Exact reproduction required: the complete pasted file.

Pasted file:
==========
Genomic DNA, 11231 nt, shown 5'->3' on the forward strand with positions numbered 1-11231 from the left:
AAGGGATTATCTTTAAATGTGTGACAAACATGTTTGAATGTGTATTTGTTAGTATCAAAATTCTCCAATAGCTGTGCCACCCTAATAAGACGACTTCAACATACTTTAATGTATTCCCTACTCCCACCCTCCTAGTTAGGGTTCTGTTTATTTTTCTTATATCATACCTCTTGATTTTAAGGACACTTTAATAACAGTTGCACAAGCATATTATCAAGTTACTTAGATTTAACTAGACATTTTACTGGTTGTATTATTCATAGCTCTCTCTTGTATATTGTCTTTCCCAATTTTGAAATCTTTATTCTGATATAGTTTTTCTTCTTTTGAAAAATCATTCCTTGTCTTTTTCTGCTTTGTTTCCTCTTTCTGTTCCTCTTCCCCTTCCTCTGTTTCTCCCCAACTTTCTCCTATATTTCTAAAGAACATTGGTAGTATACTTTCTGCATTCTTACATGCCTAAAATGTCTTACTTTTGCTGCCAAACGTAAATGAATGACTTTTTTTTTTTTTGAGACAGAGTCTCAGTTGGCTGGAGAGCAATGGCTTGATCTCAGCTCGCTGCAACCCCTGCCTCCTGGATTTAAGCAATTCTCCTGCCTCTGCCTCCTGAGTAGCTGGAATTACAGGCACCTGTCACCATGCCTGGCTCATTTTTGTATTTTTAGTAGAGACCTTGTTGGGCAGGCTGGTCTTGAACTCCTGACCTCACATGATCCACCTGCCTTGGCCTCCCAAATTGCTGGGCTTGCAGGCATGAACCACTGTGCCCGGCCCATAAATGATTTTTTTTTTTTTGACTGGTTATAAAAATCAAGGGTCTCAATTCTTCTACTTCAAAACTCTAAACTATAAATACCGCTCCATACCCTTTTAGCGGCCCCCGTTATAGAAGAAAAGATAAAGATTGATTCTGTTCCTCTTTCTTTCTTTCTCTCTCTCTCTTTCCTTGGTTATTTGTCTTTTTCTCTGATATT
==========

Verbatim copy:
Genomic DNA, 11231 nt, shown 5'->3' on the forward strand with positions numbered 1-11231 from the left:
AAGGGATTATCTTTAAATGTGTGACAAACATGTTTGAATGTGTATTTGTTAGTATCAAAATTCTCCAATAGCTGTGCCACCCTAATAAGACGACTTCAACATACTTTAATGTATTCCCTACTCCCACCCTCCTAGTTAGGGTTCTGTTTATTTTTCTTATATCATACCTCTTGATTTTAAGGACACTTTAATAACAGTTGCACAAGCATATTATCAAGTTACTTAGATTTAACTAGACATTTTACTGGTTGTATTATTCATAGCTCTCTCTTGTATATTGTCTTTCCCAATTTTGAAATCTTTATTCTGATATAGTTTTTCTTCTTTTGAAAAATCATTCCTTGTCTTTTTCTGCTTTGTTTCCTCTTTCTGTTCCTCTTCCCCTTCCTCTGTTTCTCCCCAACTTTCTCCTATATTTCTAAAGAACATTGGTAGTATACTTTCTGCATTCTTACATGCCTAAAATGTCTTACTTTTGCTGCCAAACGTAAATGAATGACTTTTTTTTTTTTTGAGACAGAGTCTCAGTTGGCTGGAGAGCAATGGCTTGATCTCAGCTCGCTGCAACCCCTGCCTCCTGGATTTAAGCAATTCTCCTGCCTCTGCCTCCTGAGTAGCTGGAATTACAGGCACCTGTCACCATGCCTGGCTCATTTTTGTATTTTTAGTAGAGACCTTGTTGGGCAGGCTGGTCTTGAACTCCTGACCTCACATGATCCACCTGCCTTGGCCTCCCAAATTGCTGGGCTTGCAGGCATGAACCACTGTGCCCGGCCCATAAATGATTTTTTTTTTTTTGACTGGTTATAAAAATCAAGGGTCTCAATTCTTCTACTTCAAAACTCTAAACTATAAATACCGCTCCATACCCTTTTAGCGGCCCCCGTTATAGAAGAAAAGATAAAGATTGATTCTGTTCCTCTTTCTTTCTTTCTCTCTCTCTCTTTCCTTGGTTATTTGTCTTTTTCTCTGATATT